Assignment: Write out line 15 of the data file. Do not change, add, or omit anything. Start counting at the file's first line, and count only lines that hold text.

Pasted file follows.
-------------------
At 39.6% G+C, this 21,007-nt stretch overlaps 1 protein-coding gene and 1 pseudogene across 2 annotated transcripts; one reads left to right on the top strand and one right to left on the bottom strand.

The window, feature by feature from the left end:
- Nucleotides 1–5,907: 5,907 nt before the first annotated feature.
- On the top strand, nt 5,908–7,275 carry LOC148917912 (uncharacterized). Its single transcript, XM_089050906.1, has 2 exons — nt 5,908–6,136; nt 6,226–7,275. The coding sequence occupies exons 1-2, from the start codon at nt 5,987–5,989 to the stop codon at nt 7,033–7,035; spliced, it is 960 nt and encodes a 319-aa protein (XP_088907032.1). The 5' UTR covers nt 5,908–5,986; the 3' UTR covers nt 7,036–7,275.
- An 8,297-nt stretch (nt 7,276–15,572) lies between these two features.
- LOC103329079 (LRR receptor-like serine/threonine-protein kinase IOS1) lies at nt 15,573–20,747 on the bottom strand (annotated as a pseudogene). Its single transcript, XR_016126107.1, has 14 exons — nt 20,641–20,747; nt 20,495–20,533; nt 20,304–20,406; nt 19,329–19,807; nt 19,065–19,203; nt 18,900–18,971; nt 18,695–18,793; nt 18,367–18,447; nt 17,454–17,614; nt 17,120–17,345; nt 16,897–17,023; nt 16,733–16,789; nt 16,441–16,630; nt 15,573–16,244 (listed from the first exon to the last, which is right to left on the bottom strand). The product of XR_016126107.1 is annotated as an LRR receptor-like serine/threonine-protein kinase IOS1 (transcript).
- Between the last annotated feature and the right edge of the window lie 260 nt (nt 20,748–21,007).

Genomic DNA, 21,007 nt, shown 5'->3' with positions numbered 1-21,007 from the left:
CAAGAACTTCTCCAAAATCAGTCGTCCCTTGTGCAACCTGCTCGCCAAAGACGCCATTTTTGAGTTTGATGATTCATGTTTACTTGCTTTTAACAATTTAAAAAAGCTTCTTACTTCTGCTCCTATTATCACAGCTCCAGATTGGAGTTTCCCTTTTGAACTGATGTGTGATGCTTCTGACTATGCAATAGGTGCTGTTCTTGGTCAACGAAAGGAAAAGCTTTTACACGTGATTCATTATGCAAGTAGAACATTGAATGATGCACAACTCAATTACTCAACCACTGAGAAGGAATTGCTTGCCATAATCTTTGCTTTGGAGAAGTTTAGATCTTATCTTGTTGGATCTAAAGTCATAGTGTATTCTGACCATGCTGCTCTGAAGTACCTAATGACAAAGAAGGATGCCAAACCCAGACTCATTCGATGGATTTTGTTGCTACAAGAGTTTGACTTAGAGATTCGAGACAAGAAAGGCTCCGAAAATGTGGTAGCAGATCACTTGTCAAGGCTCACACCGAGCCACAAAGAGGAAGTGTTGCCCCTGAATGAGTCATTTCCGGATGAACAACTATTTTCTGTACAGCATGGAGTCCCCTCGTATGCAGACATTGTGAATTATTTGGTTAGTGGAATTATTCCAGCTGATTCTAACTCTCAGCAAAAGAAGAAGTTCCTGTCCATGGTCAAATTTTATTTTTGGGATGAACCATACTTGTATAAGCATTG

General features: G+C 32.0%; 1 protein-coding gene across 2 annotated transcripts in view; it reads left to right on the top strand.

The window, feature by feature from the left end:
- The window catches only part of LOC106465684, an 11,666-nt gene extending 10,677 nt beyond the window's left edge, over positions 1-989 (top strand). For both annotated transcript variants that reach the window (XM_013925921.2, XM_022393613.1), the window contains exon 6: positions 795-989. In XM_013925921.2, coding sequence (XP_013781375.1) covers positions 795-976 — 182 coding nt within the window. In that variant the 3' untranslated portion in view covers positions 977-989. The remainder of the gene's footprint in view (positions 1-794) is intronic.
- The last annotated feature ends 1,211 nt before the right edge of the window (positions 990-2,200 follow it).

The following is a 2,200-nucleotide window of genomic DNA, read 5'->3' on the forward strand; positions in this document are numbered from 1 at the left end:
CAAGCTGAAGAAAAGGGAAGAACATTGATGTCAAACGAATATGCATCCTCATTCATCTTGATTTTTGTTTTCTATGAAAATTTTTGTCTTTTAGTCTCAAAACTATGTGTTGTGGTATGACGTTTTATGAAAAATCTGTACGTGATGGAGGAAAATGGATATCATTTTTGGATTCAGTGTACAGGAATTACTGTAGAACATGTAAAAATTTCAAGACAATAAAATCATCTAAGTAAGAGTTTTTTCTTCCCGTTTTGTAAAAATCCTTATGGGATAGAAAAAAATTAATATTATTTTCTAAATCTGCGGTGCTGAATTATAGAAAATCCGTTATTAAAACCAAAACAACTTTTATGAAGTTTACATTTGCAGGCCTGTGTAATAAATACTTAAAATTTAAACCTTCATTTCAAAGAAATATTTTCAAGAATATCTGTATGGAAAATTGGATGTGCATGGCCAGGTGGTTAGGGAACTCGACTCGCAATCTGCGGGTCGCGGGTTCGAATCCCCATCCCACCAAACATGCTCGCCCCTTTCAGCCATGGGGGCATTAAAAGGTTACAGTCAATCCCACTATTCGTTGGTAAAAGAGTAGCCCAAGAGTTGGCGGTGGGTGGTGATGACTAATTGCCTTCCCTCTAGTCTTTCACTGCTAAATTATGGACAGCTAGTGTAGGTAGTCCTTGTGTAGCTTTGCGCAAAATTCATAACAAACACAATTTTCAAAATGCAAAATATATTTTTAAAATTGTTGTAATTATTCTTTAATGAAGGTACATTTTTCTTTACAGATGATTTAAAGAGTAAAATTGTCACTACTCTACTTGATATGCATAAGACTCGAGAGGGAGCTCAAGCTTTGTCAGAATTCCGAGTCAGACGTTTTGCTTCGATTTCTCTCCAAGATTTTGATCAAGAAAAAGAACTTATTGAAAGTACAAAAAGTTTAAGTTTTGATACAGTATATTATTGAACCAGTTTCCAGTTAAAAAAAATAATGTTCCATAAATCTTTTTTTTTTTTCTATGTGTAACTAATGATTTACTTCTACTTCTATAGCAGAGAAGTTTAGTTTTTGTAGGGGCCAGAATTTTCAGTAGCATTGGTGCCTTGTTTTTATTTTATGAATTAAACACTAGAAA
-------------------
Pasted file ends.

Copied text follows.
CAAGCTGAAGAAAAGGGAAGAACATTGATGTCAAACGAATATGCATCCTCATTCATCTTGATTTTTGTTTTCTATGAAAATTTTTGTCTTTTAGTCTCAAAACTATGTGTTGTGGTATGACGTTTTATGAAAAATCTGTACGTGATGGAGGAAAATGGATATCATTTTTGGATTCAGTGTACAGGAATTACTGTAGAACATGTAAAAATTTCAAGACAATAAAATCATCTAAGTAAGAGTTTTTTCTTCCCGTTTTGTAAAAATCCTTATGGGATAGAAAAAAATTAATATTATTTTCTAAATCTGCGGTGCTGAATTATAGAAAATCCGTTATTAAAACCAAAACAACTTTTATGAAGTTTACATTTGCAGGCCTGTGTAATAAATACTTAAAATTTAAACCTTCATTTCAAAGAAATATTTTCAAGAATATCTGTATGGAAAATTGGATGTGCATGGCCAGGTGGTTAGGGAACTCGACTCGCAATCTGCGGGTCGCGGGTTCGAATCCCCATCCCACCAAACATGCTCGCCCCTTTCAGCCATGGGGGCATTAAAAGGTTACAGTCAATCCCACTATTCGTTGGTAAAAGAGTAGCCCAAGAGTTGGCGGTGGGTGGTGATGACTAATTGCCTTCCCTCTAGTCTTTCACTGCTAAATTATGGACAGCTAGTGTAGGTAGTCCTTGTGTAGCTTTGCGCAAAATTCATAACAAACACAATTTTCAAAATGCAAAATATATTTTTAAAATTGTTGTAATTATTCTTTAATGAAGGTACATTTTTCTTTACAGATGATTTAAAGAGTAAAATTGTCACTACTCTACTTGATATGCATAAGACTCGAGAGGGAGCTCAAGCTTTGTCAGAATTCCGAGTCAGACGTTTTGCTTCGATTTCTCTCCAAGATTTTGATCAAGAAAAAGAACTTATTGAAAGTACAAAAAGTTTAAGTTTTGATACAGTATATTATTGAACCAGTTTCCAGTTAAAAAAAATAATGTTCCATAAATCTTTTTTTTTTTTCTATGTGTAACTAATGATTTACTTCTACTTCTATAGCAGAGAAGTTTAGTTTTTGTAGGGGCCAGAATTTTCAGTAGCATTGGTGCCTTGTTTTTATTTTATGAATTAAACACTAGAAA